3. I... I would love this. Honestly. I want to hear someone say what a good president he was just because the only thing they know about him is that its been speculated he was gay. I want them to spout off about how great/progressive our country was back then to elect such a man. Then I wanna watch them do a bunch of mental gymnastics when they're told his presidency more or less caused the civil war, and he's probably one of our most treasonous presidents (which says a lot more than it should). But hey, they might like that too. I mean, they were pretty mad when the report said Trump didn't commit treason, so maybe Buchanan is their guy after all.
  4. His first name is Peter, and his last name has "Butt" in it, so it'd only be a matter of time before he'd be called "Peter Butt," (Or "Peter Booty," because of how his name is pronounced) and at that point his candidacy prolly won't be taken serious anymore. Think it's ridiculous? Well, yeah, it is, but lots of things are ridiculous. Doesn't make 'em any less true.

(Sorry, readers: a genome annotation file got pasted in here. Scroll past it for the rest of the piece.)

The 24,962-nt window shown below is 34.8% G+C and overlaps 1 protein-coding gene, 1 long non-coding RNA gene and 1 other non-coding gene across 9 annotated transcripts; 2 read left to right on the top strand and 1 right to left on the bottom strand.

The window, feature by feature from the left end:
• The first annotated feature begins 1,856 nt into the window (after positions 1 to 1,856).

5. I wish I could tell you this was satire. Truth is, I don't know, but yeah no it probably isn't. Gotta enjoy how the comments section is closed off. No better way to show security in your beliefs than to shut down any potential talk of opposition. I like how one girl says both of her parents are Cambodian immigrants. Imagine spending years getting into the country the legal way, then being told to be okay with others bypassing all of that. Imagine being that cucked.